This is the brief history of the development of Golden Circle Creaming Soda soft drink (soda).

by Dr Richard Walding, Research Fellow - School of Science, Griffith University, Brisbane, Australia.

My thanks to Olivia Nash - the hand model for this can of Creaming Soda

Supplies in for watching the World Cup 2018. What could be more blissful than an icy-cold Golden Circle Creaming Soda?. Photo courtesy of Lizzy F-J from MBC.

There is 8kg of sugar in these eight cartons. Bliss.
Taken at the Golden Circle Shop at Capalaba, Brisbane.

Creaming Soda was developed in May 1969 at the Golden Circle factory in Northgate, Brisbane. The decision to produce a new flavour soft drink to their range of orange, lemon, lime, lemonade and ginger ale was made by Managing Director John Brown. He instructed the Chief Chemist to base the new flavour on a similar product available in Queensland at the time, namely Tristrams Creaming Soda. The Chief Chemist Mr Peter Seale had one of his "bottler" chemists Richard Walding (me) develop the new flavour. At the time I was employed as a chemist while completing my chemistry degree at QUT, and I developed the drink during May and June in 1969. Here's my story:

Peter Seale asked me to develop the new drink for Golden Circle. The two leading brands of Creaming Soda in Brisbane in 1969 were Kirks - from their factory at Milton, and Tristrams from West End. The other soft drink manufacturer in Brisbane was Horitz at Wooloongabba but I don't think they made a creaming soda. I used to buy crates of the drinks from the local greengrocer at Northgate and taste them to try and work out the particular flavours they used. It was hard and I tasted dozens upon dozens of bottles trying to get it right. I was pretty sure the two flavours being used were "Vanilla" and "Fruity". In the bottler lab I had hundreds of sample bottles of different flavours and the ones we settled on were Vanilla - manufactured by Nararden, and Fruity - manufactured by Bush, Boake & Allen.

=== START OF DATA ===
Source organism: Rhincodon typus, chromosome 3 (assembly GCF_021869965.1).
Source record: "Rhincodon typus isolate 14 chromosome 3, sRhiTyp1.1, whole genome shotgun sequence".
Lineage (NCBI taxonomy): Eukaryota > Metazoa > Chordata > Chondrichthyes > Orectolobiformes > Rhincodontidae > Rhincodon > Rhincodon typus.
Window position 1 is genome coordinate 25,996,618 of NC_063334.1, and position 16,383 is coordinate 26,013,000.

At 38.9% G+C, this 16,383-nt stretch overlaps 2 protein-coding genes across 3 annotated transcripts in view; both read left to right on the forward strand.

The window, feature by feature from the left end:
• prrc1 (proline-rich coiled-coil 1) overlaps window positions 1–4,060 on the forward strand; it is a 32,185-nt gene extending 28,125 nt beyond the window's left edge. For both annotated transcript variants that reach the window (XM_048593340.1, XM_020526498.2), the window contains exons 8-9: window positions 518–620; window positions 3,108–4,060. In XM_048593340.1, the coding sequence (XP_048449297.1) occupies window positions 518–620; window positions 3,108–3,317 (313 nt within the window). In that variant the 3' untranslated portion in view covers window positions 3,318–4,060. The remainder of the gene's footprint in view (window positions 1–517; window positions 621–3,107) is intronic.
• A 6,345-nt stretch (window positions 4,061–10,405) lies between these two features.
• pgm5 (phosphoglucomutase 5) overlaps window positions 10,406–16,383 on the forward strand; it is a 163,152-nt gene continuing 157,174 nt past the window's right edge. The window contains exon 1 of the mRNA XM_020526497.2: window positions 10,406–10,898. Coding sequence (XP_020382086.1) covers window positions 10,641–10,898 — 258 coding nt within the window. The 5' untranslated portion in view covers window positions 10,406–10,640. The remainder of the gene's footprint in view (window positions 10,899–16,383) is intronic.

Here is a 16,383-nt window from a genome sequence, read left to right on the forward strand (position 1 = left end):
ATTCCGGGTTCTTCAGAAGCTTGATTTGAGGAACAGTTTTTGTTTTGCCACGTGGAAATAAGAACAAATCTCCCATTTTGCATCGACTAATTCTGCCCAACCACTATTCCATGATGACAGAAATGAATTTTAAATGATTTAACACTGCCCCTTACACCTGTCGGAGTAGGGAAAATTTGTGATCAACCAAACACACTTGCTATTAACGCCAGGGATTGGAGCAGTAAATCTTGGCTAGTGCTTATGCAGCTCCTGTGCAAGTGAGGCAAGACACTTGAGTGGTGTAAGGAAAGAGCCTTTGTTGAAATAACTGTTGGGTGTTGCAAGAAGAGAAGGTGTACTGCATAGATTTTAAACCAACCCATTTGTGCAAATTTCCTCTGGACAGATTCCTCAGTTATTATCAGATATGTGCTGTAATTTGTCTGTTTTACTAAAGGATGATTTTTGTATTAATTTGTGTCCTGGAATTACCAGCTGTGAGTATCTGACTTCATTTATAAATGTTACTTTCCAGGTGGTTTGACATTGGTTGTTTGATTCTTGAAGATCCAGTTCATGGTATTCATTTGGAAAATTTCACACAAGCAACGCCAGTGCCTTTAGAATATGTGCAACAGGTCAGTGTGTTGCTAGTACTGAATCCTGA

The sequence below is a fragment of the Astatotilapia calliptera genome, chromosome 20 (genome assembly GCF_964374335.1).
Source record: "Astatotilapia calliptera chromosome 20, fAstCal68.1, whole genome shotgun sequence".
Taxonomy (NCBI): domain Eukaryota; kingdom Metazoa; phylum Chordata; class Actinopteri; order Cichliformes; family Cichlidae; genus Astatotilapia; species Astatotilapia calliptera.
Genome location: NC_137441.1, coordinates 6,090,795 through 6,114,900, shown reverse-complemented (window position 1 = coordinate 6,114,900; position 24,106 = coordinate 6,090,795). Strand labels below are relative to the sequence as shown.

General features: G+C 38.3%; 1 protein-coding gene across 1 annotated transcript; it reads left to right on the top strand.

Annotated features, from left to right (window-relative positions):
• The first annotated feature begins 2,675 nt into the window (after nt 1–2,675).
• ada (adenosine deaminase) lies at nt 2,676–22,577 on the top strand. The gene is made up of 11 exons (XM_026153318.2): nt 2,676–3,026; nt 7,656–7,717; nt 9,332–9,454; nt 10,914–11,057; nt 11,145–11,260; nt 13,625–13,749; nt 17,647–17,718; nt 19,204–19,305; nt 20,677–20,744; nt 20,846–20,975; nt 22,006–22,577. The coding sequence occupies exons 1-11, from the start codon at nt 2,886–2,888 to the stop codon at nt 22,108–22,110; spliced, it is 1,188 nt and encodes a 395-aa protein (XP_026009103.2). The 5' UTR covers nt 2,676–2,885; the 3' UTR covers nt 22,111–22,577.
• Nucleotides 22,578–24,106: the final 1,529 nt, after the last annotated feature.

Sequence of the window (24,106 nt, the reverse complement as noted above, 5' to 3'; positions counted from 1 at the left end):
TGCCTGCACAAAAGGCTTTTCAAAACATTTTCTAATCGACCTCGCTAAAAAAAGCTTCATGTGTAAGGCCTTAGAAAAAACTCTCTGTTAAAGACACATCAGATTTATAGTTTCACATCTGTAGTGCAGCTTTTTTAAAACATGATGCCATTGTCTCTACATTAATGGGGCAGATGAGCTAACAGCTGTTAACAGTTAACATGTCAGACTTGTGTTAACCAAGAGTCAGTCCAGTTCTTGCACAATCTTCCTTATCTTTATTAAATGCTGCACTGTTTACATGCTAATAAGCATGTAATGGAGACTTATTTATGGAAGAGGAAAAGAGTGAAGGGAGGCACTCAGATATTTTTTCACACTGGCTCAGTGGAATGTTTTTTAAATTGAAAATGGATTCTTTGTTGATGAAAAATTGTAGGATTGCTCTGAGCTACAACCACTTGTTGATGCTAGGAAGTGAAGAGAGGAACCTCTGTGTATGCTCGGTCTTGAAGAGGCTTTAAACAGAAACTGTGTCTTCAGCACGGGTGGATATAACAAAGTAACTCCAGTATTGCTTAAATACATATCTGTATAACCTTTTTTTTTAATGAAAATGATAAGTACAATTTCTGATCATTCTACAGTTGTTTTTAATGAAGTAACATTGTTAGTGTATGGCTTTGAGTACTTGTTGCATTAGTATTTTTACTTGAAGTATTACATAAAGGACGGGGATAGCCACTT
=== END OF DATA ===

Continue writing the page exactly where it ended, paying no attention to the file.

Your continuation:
I made up a 11.5% sugar solution with a fairly low citric acid concentration (0.15% - about 1/10 of the acidity of the other soft drinks) but with no sodium citrate buffer. Sodium citrate was used in all other Golden Circle soft drinks but its salty taste would have been noticable in such a drink. To this I added the two flavours in different ratios. Every morning the Managing Director (John Brown) and Chief Chemist (Peter Seale) would come to the lab and taste the dozen or so samples I had prepared. They would tell me which one tasted the best and gave me instructions about changes to make. After about two months we had the final recipe. The sales team decided that the best colour would be yellow - to distinguish it from Tristrams and Kirks which were pink. So I used Tartrazine powder to give it a golden colour and made it up in softened water. It was also decided to make the drink "clear" as distinct from "cloudy". Golden Circle had perfected a process to extract oil from the skins of oranges and lemons which involved cenrtifuging the oil from the pulp and then emulsifying it. It gave drinks a slightly cloudy appearance which was desirable in "natural" drinks like orange, lemon and lime - but not in creaming soda. The carbonation and preservative (sodium benzoate) were decided and the drink went in to production. It ended up with a pH of about 3.8 (which was quite high for a fruit drink given that lemonade was 3.4, and ginger ale 2.7).

However, instead of using straight cane sugar (sucrose) as the sweetener Golden Circle used some deionized apple juice (fructose) instead. In the late 1960s, the Queensland government offered an incentive to food manufacturing companies if they used citrus products. If you made your drink with 5% Australian fruit juice then you were not required to pay any sales tax. Apple juice was sweet but couldn't be used in soft drink as the apple flavour imparted a strong apple flavour. Cordial manufacturer Cottees had perfected a method a stripping the ionic content out of apple juice by passing it over an ion exchange resin. Golden Circle introduced the process while I was there in 1969 and deionized (or denatured) apple juice went into most of the soft drink and cordial products.

A Creaming Soda label from 2015